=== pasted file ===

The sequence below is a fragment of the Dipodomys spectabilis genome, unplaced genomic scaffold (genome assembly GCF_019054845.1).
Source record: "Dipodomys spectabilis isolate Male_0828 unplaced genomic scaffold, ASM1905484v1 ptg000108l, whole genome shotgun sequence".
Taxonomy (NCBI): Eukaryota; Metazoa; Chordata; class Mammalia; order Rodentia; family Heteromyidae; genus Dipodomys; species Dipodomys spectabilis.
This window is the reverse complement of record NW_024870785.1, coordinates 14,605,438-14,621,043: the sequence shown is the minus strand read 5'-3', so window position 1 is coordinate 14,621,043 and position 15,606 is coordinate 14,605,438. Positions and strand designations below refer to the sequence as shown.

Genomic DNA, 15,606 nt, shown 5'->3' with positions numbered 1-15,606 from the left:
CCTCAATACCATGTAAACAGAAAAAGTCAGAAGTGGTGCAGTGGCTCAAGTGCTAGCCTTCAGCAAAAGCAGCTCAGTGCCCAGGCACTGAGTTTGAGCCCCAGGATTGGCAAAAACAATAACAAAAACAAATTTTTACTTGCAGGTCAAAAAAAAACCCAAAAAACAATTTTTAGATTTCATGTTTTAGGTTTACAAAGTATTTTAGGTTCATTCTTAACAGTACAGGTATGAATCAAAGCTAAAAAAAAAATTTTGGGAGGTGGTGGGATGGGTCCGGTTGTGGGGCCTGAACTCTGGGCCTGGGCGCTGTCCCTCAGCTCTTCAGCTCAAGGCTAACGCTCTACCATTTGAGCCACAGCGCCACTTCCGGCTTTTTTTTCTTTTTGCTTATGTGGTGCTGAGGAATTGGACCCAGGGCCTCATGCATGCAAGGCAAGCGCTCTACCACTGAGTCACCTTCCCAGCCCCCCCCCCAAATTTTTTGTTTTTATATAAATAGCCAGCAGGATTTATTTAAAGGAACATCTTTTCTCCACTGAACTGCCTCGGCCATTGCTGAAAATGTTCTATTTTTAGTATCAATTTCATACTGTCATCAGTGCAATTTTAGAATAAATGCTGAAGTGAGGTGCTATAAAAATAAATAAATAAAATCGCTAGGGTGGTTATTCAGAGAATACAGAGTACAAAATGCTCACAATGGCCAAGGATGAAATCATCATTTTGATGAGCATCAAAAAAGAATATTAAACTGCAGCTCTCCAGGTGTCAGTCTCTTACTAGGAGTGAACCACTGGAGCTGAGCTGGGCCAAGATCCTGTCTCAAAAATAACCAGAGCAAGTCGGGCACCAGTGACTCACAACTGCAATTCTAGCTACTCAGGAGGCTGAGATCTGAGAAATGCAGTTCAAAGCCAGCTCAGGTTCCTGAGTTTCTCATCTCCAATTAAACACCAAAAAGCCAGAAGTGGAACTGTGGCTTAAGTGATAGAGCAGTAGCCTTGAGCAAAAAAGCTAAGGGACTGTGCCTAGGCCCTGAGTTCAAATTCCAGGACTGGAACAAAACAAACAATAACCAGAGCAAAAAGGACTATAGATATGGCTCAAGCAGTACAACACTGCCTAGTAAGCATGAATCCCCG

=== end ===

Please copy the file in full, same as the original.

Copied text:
The sequence below is a fragment of the Dipodomys spectabilis genome, unplaced genomic scaffold (genome assembly GCF_019054845.1).
Source record: "Dipodomys spectabilis isolate Male_0828 unplaced genomic scaffold, ASM1905484v1 ptg000108l, whole genome shotgun sequence".
Taxonomy (NCBI): Eukaryota; Metazoa; Chordata; class Mammalia; order Rodentia; family Heteromyidae; genus Dipodomys; species Dipodomys spectabilis.
This window is the reverse complement of record NW_024870785.1, coordinates 14,605,438-14,621,043: the sequence shown is the minus strand read 5'-3', so window position 1 is coordinate 14,621,043 and position 15,606 is coordinate 14,605,438. Positions and strand designations below refer to the sequence as shown.

Genomic DNA, 15,606 nt, shown 5'->3' with positions numbered 1-15,606 from the left:
CCTCAATACCATGTAAACAGAAAAAGTCAGAAGTGGTGCAGTGGCTCAAGTGCTAGCCTTCAGCAAAAGCAGCTCAGTGCCCAGGCACTGAGTTTGAGCCCCAGGATTGGCAAAAACAATAACAAAAACAAATTTTTACTTGCAGGTCAAAAAAAAACCCAAAAAACAATTTTTAGATTTCATGTTTTAGGTTTACAAAGTATTTTAGGTTCATTCTTAACAGTACAGGTATGAATCAAAGCTAAAAAAAAAATTTTGGGAGGTGGTGGGATGGGTCCGGTTGTGGGGCCTGAACTCTGGGCCTGGGCGCTGTCCCTCAGCTCTTCAGCTCAAGGCTAACGCTCTACCATTTGAGCCACAGCGCCACTTCCGGCTTTTTTTTCTTTTTGCTTATGTGGTGCTGAGGAATTGGACCCAGGGCCTCATGCATGCAAGGCAAGCGCTCTACCACTGAGTCACCTTCCCAGCCCCCCCCCCAAATTTTTTGTTTTTATATAAATAGCCAGCAGGATTTATTTAAAGGAACATCTTTTCTCCACTGAACTGCCTCGGCCATTGCTGAAAATGTTCTATTTTTAGTATCAATTTCATACTGTCATCAGTGCAATTTTAGAATAAATGCTGAAGTGAGGTGCTATAAAAATAAATAAATAAAATCGCTAGGGTGGTTATTCAGAGAATACAGAGTACAAAATGCTCACAATGGCCAAGGATGAAATCATCATTTTGATGAGCATCAAAAAAGAATATTAAACTGCAGCTCTCCAGGTGTCAGTCTCTTACTAGGAGTGAACCACTGGAGCTGAGCTGGGCCAAGATCCTGTCTCAAAAATAACCAGAGCAAGTCGGGCACCAGTGACTCACAACTGCAATTCTAGCTACTCAGGAGGCTGAGATCTGAGAAATGCAGTTCAAAGCCAGCTCAGGTTCCTGAGTTTCTCATCTCCAATTAAACACCAAAAAGCCAGAAGTGGAACTGTGGCTTAAGTGATAGAGCAGTAGCCTTGAGCAAAAAAGCTAAGGGACTGTGCCTAGGCCCTGAGTTCAAATTCCAGGACTGGAACAAAACAAACAATAACCAGAGCAAAAAGGACTATAGATATGGCTCAAGCAGTACAACACTGCCTAGTAAGCATGAATCCCCG